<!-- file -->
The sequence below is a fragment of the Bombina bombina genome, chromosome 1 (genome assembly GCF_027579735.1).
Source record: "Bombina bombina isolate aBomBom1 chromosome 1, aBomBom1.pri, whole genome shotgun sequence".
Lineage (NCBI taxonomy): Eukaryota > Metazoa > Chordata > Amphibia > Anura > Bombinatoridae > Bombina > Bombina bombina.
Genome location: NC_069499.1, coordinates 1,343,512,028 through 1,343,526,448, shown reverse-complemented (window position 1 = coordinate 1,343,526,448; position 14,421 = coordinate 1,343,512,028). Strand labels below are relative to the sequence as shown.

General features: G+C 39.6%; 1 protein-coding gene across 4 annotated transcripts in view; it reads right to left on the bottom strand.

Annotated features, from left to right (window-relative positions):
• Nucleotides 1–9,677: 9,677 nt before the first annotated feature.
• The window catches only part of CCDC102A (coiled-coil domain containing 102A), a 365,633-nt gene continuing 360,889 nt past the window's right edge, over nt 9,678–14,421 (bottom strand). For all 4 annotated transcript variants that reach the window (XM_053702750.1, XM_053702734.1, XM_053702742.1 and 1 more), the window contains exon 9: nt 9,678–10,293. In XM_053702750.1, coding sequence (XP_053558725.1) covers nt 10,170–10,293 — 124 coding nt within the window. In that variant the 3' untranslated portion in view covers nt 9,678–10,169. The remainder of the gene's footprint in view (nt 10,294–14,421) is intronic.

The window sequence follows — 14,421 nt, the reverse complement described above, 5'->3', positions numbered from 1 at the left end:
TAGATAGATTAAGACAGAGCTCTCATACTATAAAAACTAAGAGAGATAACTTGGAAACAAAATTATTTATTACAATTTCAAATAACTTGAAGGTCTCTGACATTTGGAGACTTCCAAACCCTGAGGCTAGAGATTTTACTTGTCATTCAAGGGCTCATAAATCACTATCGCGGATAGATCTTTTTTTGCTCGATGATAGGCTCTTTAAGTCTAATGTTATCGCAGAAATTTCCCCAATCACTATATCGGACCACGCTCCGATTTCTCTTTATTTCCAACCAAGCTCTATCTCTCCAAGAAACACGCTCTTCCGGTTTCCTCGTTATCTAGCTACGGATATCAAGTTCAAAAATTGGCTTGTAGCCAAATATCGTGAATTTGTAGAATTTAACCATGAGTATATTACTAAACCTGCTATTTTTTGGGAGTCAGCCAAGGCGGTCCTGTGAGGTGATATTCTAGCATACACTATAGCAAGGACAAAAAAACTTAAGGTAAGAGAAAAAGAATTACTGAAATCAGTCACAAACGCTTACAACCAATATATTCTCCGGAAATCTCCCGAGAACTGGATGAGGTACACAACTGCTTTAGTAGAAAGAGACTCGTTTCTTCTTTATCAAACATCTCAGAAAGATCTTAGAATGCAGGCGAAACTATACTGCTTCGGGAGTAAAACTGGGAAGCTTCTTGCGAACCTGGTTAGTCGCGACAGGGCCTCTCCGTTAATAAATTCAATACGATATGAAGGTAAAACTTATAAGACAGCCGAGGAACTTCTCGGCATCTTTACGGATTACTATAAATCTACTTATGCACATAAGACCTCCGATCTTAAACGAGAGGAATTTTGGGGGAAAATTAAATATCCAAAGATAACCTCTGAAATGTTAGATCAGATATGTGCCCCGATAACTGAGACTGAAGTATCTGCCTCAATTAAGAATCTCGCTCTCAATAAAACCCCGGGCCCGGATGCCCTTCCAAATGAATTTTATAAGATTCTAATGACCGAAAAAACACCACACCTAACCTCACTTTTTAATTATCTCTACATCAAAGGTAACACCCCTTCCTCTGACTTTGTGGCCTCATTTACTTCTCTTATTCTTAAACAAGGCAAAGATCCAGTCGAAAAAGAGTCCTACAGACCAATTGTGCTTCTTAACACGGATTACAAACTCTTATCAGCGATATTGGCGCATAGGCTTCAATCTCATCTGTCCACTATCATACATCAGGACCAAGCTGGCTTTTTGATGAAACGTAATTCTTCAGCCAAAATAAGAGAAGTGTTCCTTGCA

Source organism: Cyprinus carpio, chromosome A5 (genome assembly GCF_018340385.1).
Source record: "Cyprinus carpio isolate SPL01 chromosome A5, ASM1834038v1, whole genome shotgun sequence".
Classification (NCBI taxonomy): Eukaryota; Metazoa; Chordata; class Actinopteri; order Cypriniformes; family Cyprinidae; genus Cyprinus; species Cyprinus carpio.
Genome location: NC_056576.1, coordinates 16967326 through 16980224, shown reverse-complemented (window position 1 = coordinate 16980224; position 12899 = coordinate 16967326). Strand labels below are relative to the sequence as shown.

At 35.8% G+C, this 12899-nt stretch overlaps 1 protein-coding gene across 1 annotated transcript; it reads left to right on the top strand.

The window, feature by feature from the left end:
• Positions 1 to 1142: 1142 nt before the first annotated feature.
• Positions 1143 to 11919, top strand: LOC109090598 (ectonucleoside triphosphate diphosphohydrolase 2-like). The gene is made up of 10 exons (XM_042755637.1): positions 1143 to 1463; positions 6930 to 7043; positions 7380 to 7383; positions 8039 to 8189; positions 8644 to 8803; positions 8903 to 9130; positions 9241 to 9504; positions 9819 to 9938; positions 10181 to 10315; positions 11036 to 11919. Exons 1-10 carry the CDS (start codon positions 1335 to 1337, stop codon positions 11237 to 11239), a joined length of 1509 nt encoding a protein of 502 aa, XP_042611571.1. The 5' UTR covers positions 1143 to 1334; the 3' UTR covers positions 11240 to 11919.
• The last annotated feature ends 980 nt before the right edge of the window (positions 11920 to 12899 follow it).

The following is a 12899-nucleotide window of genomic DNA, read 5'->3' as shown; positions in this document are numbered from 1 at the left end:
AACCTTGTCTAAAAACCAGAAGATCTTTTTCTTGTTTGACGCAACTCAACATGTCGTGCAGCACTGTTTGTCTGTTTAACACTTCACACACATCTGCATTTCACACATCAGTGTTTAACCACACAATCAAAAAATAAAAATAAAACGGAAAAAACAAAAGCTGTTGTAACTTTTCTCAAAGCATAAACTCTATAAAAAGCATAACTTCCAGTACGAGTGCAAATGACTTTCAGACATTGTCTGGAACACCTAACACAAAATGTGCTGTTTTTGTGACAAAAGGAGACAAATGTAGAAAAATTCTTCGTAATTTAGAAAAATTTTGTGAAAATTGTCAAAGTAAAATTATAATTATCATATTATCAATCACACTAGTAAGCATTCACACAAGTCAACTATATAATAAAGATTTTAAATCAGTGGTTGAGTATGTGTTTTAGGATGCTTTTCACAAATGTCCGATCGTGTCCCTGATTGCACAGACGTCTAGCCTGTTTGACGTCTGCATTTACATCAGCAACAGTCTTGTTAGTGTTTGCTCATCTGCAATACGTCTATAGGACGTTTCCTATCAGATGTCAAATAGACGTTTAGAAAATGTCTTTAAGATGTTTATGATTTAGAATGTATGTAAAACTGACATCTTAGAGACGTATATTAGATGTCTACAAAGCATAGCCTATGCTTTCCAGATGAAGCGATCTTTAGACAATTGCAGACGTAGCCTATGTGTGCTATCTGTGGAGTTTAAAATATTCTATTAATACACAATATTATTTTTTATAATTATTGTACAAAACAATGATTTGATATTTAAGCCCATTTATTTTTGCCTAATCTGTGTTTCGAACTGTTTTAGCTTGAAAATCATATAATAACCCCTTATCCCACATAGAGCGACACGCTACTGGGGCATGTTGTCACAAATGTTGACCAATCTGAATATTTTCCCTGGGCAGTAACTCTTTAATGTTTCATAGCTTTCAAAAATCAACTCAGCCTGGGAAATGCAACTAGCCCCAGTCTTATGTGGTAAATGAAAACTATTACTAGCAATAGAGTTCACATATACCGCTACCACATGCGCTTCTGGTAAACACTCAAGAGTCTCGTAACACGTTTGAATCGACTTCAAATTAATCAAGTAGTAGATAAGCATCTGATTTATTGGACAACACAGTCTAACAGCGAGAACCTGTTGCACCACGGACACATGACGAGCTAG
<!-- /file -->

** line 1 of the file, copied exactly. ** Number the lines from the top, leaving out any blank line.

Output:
The sequence below is a fragment of the Bombina bombina genome, chromosome 1 (genome assembly GCF_027579735.1).